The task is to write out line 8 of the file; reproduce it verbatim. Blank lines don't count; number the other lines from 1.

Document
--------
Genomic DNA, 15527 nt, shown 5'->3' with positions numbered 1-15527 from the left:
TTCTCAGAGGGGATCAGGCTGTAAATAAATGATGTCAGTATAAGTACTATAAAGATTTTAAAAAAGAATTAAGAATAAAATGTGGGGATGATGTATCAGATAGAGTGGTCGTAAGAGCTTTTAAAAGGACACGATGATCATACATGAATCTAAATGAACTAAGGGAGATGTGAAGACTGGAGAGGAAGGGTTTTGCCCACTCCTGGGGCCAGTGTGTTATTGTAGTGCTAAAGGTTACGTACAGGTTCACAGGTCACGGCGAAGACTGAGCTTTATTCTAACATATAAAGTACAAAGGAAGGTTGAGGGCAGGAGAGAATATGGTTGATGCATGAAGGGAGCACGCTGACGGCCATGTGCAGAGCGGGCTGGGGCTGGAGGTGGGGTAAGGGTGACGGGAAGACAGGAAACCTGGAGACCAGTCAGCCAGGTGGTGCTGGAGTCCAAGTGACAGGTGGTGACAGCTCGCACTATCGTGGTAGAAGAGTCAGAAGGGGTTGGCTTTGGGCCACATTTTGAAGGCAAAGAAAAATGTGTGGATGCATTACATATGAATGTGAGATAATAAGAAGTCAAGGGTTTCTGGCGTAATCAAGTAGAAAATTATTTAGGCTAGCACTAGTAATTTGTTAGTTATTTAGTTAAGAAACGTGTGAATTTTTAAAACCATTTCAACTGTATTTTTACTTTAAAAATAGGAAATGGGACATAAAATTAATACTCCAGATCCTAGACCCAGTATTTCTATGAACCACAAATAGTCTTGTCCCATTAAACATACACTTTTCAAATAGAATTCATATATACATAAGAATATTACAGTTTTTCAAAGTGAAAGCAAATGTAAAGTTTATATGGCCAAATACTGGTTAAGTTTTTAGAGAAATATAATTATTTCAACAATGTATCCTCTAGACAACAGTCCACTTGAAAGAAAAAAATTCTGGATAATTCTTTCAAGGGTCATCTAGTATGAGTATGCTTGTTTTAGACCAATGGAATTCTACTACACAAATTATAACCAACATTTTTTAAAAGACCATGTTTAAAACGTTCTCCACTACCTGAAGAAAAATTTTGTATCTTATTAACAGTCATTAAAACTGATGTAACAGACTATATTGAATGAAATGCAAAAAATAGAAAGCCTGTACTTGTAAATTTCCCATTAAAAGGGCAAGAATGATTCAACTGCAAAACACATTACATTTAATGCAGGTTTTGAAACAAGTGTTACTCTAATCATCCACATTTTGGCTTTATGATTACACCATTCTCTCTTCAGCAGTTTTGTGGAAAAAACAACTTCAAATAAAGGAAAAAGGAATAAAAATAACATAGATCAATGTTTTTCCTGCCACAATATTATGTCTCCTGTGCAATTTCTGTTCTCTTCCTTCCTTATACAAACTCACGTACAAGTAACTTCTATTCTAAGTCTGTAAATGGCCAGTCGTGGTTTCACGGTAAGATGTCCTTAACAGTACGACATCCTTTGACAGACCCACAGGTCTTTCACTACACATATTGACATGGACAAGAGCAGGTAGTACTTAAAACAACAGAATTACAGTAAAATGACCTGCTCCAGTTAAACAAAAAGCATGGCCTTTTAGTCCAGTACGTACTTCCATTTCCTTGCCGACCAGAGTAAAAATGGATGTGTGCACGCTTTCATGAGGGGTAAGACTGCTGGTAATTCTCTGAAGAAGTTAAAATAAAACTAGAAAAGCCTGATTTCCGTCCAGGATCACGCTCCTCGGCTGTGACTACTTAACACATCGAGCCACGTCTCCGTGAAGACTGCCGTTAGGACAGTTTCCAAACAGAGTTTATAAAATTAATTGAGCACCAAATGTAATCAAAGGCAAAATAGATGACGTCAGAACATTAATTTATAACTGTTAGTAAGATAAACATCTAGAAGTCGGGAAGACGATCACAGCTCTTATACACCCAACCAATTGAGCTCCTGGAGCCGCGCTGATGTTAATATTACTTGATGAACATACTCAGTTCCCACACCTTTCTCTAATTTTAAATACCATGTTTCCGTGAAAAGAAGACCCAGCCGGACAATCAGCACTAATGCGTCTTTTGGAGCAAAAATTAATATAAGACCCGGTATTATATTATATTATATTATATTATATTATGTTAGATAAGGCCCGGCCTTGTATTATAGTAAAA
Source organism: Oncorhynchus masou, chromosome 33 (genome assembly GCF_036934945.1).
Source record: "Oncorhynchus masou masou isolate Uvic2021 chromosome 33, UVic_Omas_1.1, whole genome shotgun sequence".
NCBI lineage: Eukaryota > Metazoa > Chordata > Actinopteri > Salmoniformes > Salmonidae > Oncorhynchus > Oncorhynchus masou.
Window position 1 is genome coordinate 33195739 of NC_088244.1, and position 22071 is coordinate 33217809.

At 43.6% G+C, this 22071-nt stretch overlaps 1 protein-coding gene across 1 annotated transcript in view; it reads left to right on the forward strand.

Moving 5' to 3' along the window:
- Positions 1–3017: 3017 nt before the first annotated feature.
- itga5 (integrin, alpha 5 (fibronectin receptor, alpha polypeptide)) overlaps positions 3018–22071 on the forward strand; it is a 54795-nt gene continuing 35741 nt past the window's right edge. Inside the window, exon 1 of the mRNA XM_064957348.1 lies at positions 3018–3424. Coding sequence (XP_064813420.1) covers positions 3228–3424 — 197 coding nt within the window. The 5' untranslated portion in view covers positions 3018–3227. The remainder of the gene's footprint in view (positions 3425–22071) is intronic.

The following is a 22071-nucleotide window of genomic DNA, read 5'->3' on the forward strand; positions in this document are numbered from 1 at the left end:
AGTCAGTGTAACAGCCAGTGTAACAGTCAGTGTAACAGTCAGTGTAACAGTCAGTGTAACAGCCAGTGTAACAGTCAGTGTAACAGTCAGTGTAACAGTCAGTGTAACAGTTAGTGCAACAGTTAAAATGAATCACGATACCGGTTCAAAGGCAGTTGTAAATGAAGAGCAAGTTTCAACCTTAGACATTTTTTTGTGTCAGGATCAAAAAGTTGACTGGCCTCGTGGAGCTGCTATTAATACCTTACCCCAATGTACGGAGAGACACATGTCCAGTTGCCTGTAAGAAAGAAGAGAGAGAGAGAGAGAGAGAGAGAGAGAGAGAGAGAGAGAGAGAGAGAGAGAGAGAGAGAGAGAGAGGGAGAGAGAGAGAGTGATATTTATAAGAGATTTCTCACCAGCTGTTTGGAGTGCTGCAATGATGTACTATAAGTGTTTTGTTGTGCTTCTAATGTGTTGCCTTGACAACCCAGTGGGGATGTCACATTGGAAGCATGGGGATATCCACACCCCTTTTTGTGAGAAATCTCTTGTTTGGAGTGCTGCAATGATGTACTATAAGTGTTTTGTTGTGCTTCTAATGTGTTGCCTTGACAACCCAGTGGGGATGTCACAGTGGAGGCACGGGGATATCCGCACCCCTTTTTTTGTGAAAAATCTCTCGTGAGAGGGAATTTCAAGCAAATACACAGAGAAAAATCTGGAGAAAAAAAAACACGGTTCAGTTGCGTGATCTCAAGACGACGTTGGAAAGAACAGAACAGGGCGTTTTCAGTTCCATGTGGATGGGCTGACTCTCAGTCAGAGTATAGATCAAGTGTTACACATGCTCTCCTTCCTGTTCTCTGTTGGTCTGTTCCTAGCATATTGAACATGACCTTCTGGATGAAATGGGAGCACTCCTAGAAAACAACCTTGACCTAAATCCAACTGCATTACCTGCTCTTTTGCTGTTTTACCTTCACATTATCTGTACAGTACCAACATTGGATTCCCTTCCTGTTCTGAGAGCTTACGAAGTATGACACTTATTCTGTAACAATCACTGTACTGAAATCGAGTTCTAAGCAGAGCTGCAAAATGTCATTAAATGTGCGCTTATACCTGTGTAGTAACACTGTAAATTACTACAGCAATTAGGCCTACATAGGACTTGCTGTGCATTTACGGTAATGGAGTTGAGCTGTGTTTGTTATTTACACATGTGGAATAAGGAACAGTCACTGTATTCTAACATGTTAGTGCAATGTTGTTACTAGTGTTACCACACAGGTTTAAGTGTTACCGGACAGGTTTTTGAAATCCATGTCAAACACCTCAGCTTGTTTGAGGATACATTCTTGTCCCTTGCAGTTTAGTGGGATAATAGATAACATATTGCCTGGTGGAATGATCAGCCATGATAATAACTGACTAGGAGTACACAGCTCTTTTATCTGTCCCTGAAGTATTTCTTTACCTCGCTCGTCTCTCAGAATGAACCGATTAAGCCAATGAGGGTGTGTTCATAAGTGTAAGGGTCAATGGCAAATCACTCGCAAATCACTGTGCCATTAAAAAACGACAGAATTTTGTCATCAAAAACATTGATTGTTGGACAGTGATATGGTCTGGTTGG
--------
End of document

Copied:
Moving 5' to 3' along the window: